· Experience of developing educational materials for use in the Irish Primary School Curriculum
· Interest in the Marine (e.g. marine environment , marine species, marine technology, our oceans, the seashore etc)
· Availability to produce materials within a three month deadline, with a project start date of the 1st of June
· Effective time management with capacity to work to monthly targets and attend progress meetings
· Ability to pilot educational materials during the month of September 2014 and develop a method for evaluation before completion at the end of October 2014
· With respect to team applications; capability to work as a member of a team with one individual acting as team leader
Please note Expressions of Interest can include any or all of the following:
· Written information
· Examples of materials produced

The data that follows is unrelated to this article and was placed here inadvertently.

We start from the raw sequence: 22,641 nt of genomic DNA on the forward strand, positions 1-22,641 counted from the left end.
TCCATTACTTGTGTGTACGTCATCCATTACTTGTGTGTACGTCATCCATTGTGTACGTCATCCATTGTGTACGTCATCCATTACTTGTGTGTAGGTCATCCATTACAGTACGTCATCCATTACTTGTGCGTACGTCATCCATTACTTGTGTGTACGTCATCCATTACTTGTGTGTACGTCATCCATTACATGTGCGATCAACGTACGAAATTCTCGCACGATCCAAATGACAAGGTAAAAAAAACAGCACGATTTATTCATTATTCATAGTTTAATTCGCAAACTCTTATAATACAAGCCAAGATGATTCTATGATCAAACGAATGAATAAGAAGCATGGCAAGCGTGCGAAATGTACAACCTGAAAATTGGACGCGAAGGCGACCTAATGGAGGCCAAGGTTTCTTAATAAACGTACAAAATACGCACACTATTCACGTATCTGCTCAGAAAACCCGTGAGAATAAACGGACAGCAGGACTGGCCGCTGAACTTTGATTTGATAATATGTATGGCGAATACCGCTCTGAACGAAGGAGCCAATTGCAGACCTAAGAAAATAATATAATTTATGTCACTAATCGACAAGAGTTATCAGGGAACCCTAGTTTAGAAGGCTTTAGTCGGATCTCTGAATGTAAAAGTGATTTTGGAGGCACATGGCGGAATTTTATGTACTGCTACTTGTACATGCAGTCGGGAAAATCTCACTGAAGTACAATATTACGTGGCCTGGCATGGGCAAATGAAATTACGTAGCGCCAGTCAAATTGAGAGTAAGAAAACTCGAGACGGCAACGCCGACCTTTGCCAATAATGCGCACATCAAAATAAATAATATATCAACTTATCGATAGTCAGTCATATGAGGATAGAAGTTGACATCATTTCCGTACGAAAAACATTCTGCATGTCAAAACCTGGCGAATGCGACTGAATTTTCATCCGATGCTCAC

· Art work
· Video clips
· And other forms of media
Partner 1 (where applicable)
Partner 2 (where applicable)
Partner 3 (where applicable)
Contact Details (please insert the contact details of the Team Leader where a group is applying):
Job / Position Title:
Please provide evidence for the following categories (For Team applications please provide a summary):
· Teaching Experience
· Experience of developing education materials
· Experience of piloting and evaluating educational materials
· Interest in the Marine (e.g. marine environment, marine species, marine technology, our oceans, the seashore etc)
· Availability to produce materials within a three month deadline, with a project start date of the 1st of June, to pilot materials during September 2014 before a completion date of 31st October 2014. Also please outline if you (and your team members where applicable ) will be able to attend progress meetings in Galway at the end of each calendar month during the projects duration